Tonawanda News

Opinion

February 19, 2014

DUVALL: Middle ground on Cuomo's prison plan

Tonawanda News — I find Gov. Andrew Cuomo’s proposal to pay for college degrees for the state’s prison inmates a compelling and incredibly interesting debate.

More than any issue in the news of late I think it defines — fairly on all sides — whether you’re a liberal, a moderate or a conservative.

Before the opinions, the facts: Cuomo, citing a pilot program at a prison near Albany, has proposed paying for inmates to obtain a college degree. The pilot program included 250 inmates. On average, of every 100 inmates in prison who are let free, 40 will find themselves back behind bars again. Of the 250 inmates who studied for college while serving their prison term, the recidivism rate dropped to just 4 percent.

It costs New York taxpayers $60,000 per year to house a single inmate in prison. It costs $5,000 per year to provide them with a college education.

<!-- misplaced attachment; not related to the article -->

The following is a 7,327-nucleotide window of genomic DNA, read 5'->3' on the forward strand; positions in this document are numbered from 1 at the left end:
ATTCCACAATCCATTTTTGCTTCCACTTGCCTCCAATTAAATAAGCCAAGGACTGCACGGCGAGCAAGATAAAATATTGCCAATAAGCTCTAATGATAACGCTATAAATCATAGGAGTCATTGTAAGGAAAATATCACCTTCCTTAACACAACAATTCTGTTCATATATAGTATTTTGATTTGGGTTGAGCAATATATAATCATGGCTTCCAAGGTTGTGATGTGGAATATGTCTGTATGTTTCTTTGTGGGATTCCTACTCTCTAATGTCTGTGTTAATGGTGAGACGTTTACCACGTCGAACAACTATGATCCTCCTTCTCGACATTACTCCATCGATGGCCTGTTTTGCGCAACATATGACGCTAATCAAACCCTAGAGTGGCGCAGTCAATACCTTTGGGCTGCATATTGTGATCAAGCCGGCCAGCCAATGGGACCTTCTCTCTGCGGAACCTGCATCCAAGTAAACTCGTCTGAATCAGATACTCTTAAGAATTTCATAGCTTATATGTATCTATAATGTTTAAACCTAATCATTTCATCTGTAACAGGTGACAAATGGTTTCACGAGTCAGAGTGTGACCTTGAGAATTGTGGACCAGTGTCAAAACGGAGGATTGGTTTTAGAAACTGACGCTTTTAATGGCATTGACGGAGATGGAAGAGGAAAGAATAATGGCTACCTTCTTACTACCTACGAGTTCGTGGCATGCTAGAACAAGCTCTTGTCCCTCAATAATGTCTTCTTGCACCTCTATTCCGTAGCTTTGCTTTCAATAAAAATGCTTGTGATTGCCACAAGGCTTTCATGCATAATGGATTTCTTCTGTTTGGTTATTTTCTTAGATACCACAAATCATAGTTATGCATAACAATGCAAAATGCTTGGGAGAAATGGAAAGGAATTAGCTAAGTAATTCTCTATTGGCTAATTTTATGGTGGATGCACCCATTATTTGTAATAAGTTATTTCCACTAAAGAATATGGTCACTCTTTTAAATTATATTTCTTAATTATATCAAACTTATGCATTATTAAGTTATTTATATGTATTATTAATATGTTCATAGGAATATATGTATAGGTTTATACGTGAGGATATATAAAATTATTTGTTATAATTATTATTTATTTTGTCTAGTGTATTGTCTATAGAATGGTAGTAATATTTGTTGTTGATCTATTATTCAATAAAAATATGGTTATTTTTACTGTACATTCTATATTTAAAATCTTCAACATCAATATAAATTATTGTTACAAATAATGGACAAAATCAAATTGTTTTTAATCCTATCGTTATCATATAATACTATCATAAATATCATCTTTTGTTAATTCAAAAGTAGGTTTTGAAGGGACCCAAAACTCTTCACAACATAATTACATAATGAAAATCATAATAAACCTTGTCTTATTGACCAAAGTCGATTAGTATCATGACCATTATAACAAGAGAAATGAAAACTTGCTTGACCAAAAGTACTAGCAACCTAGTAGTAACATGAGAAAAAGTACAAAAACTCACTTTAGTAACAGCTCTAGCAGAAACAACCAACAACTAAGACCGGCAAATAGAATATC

Cuomo and other liberals argue it’s a smart investment and rightly puts the emphasis back on the corrections part of the Department of Corrections.

Prison time isn’t just punishment for committing a crime. Or at least it shouldn’t be. It should be time spent trying to improve and correct the kind of behavior that warranted the state taking away an individual’s freedom.

After all, it isn’t called the Department of Punishment.

Conservatives are outraged the state would spend money on college degrees for criminals when law-abiding citizens are paying for their own tuition for the same degree.

We’re rewarding bad behavior while ignoring the good apples who are actually contributing to society — and not to mention paying some pretty high taxes to do it.

As is generally the case, the liberal argument is pragmatism rooted in idealism; the conservative argument is righteousness rooted in a sense of individual responsibility. 

There’s a third way.

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